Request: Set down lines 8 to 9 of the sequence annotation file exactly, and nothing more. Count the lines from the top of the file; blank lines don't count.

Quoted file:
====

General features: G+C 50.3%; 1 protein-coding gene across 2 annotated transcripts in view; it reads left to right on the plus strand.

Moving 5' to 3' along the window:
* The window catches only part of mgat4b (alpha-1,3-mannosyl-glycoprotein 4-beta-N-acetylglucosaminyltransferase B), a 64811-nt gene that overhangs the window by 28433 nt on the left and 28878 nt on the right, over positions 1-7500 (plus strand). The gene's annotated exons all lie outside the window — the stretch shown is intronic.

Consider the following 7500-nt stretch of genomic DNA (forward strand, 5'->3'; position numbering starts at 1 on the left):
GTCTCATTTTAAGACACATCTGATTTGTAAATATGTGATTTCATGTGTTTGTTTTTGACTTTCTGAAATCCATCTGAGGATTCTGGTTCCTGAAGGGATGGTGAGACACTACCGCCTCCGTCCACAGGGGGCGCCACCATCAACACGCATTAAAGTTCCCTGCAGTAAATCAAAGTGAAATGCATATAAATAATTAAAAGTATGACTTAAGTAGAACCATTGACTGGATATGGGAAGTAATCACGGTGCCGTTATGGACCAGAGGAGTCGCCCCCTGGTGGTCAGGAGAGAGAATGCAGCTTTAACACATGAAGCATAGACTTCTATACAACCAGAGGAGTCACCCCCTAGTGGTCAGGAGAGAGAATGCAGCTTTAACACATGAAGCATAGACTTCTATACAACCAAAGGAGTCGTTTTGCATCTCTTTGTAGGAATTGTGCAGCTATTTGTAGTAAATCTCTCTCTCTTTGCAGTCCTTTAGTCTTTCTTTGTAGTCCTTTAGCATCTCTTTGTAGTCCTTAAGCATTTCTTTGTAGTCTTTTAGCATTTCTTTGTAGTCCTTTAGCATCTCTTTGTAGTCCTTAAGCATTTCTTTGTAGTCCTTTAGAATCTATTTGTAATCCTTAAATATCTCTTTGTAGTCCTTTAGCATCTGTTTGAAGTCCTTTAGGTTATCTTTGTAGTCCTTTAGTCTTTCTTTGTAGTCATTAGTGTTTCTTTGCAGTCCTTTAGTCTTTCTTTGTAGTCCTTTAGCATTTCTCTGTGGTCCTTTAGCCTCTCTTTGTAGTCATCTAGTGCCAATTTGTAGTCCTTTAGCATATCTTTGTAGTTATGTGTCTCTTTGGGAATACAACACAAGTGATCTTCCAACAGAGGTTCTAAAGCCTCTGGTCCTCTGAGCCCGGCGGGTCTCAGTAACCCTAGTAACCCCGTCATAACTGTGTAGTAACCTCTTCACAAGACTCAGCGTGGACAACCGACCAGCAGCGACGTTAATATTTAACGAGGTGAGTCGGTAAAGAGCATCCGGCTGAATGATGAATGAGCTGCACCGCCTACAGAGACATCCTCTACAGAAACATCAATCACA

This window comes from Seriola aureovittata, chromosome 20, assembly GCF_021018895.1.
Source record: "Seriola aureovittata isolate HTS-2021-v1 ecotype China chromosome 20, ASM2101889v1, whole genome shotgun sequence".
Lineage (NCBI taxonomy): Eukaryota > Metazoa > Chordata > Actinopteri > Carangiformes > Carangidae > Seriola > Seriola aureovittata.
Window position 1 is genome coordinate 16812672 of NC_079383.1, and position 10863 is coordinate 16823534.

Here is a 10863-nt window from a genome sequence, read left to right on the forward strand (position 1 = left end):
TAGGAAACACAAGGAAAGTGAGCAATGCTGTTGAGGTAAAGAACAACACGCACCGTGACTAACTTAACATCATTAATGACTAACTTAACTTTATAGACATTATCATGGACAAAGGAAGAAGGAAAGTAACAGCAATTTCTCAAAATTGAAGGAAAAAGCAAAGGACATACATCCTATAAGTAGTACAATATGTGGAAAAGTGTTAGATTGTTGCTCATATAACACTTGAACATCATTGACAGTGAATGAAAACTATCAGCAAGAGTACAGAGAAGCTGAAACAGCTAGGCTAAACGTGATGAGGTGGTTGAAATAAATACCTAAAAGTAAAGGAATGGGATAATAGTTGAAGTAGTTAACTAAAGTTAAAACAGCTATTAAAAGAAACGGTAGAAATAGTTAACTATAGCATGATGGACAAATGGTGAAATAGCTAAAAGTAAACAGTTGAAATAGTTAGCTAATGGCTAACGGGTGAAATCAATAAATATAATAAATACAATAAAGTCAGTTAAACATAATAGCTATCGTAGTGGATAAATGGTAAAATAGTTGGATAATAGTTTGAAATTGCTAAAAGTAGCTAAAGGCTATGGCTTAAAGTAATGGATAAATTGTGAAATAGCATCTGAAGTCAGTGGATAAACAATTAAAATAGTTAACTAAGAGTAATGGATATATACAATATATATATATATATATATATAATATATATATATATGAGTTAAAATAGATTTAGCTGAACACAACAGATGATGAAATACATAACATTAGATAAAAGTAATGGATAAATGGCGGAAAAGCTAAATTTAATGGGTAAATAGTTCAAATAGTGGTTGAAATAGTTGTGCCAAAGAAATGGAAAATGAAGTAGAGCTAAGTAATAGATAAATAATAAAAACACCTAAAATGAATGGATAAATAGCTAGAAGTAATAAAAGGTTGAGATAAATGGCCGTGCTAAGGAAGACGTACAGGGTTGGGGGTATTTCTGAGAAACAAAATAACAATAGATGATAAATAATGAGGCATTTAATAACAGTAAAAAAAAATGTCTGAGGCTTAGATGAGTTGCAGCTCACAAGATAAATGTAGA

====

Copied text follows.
Lineage (NCBI taxonomy): Eukaryota > Metazoa > Chordata > Actinopteri > Carangiformes > Carangidae > Seriola > Seriola aureovittata.
Window position 1 is genome coordinate 16812672 of NC_079383.1, and position 10863 is coordinate 16823534.